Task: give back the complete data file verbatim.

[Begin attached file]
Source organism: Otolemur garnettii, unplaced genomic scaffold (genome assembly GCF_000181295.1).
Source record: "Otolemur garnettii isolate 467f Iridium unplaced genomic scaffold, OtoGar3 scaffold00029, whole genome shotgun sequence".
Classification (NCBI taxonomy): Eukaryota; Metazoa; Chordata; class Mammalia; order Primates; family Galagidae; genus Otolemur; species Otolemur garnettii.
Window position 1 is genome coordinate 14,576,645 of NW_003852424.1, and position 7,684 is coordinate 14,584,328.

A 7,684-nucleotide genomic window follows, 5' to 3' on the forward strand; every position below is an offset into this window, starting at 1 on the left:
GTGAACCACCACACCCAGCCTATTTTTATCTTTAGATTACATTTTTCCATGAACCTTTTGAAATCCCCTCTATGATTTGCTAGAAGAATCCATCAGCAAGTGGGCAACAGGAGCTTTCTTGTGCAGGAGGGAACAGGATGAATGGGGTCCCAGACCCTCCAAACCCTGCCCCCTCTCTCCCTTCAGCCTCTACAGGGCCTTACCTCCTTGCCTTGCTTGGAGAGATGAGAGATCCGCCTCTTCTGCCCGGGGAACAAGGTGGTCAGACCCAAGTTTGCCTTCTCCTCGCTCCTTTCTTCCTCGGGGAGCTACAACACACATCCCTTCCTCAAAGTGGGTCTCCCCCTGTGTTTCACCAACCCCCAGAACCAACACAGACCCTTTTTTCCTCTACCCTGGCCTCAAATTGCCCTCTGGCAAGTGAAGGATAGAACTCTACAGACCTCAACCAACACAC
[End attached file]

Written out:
Source organism: Otolemur garnettii, unplaced genomic scaffold (genome assembly GCF_000181295.1).
Source record: "Otolemur garnettii isolate 467f Iridium unplaced genomic scaffold, OtoGar3 scaffold00029, whole genome shotgun sequence".
Classification (NCBI taxonomy): Eukaryota; Metazoa; Chordata; class Mammalia; order Primates; family Galagidae; genus Otolemur; species Otolemur garnettii.
Window position 1 is genome coordinate 14,576,645 of NW_003852424.1, and position 7,684 is coordinate 14,584,328.

A 7,684-nucleotide genomic window follows, 5' to 3' on the forward strand; every position below is an offset into this window, starting at 1 on the left:
GTGAACCACCACACCCAGCCTATTTTTATCTTTAGATTACATTTTTCCATGAACCTTTTGAAATCCCCTCTATGATTTGCTAGAAGAATCCATCAGCAAGTGGGCAACAGGAGCTTTCTTGTGCAGGAGGGAACAGGATGAATGGGGTCCCAGACCCTCCAAACCCTGCCCCCTCTCTCCCTTCAGCCTCTACAGGGCCTTACCTCCTTGCCTTGCTTGGAGAGATGAGAGATCCGCCTCTTCTGCCCGGGGAACAAGGTGGTCAGACCCAAGTTTGCCTTCTCCTCGCTCCTTTCTTCCTCGGGGAGCTACAACACACATCCCTTCCTCAAAGTGGGTCTCCCCCTGTGTTTCACCAACCCCCAGAACCAACACAGACCCTTTTTTCCTCTACCCTGGCCTCAAATTGCCCTCTGGCAAGTGAAGGATAGAACTCTACAGACCTCAACCAACACAC